Additionally, in some examples, the polymerizable composition can be filled into the mold sections in an atmosphere comprising air. The polymerizable composition can be filled into the mold sections in an atmosphere consisting essentially of air. The polymerizable composition can be filled into the mold sections in an atmosphere consisting of air. The polymerizable composition can also be filled in an atmosphere comprising an inert gas at a concentration greater than is found in air. The polymerizable composition can also be filled in an atmosphere comprising a low concentration of an inert gas, such as an atmosphere containing less than 80% nitrogen gas by volume. Alternatively, the polymerizable composition can be filled under an atmosphere containing a high concentration of an inert gas, such as a nitrogen atmosphere, including an atmosphere comprising greater than 80% nitrogen gas by volume.

In another example, the polymerizable composition can contain an amount of the phosphine-containing compound which is present in an unoxidized form when combined with the hydrophilic monomer that is an amount effective to reduce discoloration of the contact lens for at least 1 year when stored at room temperature, or for an equivalent period of time under accelerated testing conditions. In some formulations, it has been found that the presence of low concentrations of phosphine-containing compounds is effective to eliminate or reduce yellowing of the hydrogel contact lenses when stored for long periods of time. The amount of phosphine-containing compound can be effective to reduce discoloration of the contact lens as compared to a second hydrogel contact lens body formed from a second polymerizable composition substantially identical to the polymerizable composition except without the phosphine-containing compound and using a manufacturing process substantially identical to the manufacturing process of the hydrogel contact lens.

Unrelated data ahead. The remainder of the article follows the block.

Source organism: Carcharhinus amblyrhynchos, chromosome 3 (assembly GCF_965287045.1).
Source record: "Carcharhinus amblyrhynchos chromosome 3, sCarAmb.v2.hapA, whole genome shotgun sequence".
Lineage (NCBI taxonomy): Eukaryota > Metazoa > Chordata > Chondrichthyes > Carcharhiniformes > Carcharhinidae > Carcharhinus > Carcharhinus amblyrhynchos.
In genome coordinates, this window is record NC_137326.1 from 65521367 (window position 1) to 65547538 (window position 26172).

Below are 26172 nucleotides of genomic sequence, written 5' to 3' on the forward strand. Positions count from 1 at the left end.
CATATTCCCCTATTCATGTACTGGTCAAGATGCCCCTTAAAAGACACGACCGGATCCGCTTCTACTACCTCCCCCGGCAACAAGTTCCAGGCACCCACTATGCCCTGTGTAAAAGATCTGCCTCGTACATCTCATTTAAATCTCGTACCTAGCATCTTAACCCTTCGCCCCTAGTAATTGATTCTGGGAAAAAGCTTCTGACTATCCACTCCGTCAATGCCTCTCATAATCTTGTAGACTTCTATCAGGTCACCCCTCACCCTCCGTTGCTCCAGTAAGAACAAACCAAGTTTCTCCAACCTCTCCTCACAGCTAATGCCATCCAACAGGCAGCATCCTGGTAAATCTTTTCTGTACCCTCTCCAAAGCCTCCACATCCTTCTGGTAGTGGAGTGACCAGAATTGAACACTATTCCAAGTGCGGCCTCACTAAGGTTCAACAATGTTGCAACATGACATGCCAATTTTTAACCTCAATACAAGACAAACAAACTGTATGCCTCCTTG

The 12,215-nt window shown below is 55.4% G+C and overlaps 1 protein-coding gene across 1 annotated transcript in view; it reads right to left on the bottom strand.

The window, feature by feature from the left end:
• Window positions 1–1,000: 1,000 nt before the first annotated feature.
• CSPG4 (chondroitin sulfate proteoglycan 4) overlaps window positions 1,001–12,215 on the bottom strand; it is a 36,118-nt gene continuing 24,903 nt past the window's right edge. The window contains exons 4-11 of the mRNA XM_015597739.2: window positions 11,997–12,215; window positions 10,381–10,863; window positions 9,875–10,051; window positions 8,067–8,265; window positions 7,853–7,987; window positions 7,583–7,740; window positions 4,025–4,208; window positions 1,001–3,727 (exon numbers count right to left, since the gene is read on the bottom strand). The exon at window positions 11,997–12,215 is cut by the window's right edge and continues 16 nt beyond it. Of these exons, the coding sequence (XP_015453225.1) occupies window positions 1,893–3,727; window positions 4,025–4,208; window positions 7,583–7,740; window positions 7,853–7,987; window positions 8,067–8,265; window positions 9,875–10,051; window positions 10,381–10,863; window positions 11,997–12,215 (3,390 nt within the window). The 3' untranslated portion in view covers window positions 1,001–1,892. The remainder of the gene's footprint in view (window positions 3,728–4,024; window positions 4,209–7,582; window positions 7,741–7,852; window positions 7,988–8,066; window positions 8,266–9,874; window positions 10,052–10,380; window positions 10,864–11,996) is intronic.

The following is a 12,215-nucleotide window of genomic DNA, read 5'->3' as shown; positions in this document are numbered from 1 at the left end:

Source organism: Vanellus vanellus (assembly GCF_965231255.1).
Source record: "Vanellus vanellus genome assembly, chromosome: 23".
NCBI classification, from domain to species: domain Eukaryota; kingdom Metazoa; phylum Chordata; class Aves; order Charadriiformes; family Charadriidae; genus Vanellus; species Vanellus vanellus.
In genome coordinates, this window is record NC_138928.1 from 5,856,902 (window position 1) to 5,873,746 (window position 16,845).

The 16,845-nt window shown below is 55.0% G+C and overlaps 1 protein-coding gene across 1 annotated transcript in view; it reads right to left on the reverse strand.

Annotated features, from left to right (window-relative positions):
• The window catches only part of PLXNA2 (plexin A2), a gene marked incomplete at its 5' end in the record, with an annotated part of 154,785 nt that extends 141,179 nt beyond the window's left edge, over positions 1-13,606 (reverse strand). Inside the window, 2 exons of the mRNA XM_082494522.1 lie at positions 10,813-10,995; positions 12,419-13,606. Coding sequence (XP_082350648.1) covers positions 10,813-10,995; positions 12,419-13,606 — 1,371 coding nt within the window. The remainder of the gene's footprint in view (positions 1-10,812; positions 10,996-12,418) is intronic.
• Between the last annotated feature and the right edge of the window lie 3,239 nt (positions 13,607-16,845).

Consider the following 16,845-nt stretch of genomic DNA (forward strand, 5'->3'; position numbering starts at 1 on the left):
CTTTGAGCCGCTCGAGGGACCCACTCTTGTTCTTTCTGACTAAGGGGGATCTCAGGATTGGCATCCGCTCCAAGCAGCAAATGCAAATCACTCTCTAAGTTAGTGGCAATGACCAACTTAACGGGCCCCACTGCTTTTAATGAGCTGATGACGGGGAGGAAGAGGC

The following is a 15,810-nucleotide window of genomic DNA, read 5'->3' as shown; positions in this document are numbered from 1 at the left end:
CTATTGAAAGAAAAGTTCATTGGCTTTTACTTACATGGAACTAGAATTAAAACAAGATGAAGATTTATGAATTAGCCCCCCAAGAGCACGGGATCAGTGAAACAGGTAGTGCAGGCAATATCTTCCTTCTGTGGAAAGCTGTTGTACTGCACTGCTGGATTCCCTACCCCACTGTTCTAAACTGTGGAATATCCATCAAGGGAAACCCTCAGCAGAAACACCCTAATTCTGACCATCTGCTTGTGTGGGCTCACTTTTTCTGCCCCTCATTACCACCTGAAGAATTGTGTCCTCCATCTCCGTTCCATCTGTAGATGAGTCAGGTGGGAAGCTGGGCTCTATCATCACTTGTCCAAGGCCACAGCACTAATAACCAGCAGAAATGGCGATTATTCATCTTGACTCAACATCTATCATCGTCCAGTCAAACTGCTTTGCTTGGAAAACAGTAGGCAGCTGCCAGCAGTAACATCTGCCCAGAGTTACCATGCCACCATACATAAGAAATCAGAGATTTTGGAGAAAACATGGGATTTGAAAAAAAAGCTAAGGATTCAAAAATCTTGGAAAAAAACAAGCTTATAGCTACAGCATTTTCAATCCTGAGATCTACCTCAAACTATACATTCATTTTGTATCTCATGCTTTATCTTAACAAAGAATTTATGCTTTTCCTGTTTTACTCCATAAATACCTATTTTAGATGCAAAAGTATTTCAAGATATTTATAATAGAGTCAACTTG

The reduction in discoloration can comprise a reduction in the level of yellowness of the lenses. The level of yellowness can be detected using a color analyzer. For example, the color analyzer can be based on a multiple-coordinate color system such as the CIE L*a*b* system. The three coordinates of the CIE L*a*b* system represent the lightness of the color (L*=0 yields black and L*=100 indicates diffuse white; specular white may be higher), its position between red/magenta and green (a*, negative values indicate green while positive values indicate magenta) and its position between yellow and blue (b*, negative values indicate blue and positive values indicate yellow). When using such a system, the reduction in the level of yellowness of the lenses can comprise a reduction in the L* value, or a reduction in a positive b* value, or an increase in a negative b* value.

As stated above, the phosphine-containing compound which is present in an unoxidized form when combined with the hydrophilic monomer is part of or within the unitary construction of the lens body. In one example, when the phosphine-containing compound is a polymerizable phosphine-containing compound, the phosphine-containing compound is present as a unit of the copolymer comprising the polymerized lens body. In such an example, the phosphine-compound can be immobilized chemically, physically, or both chemically and physically, in the lens body.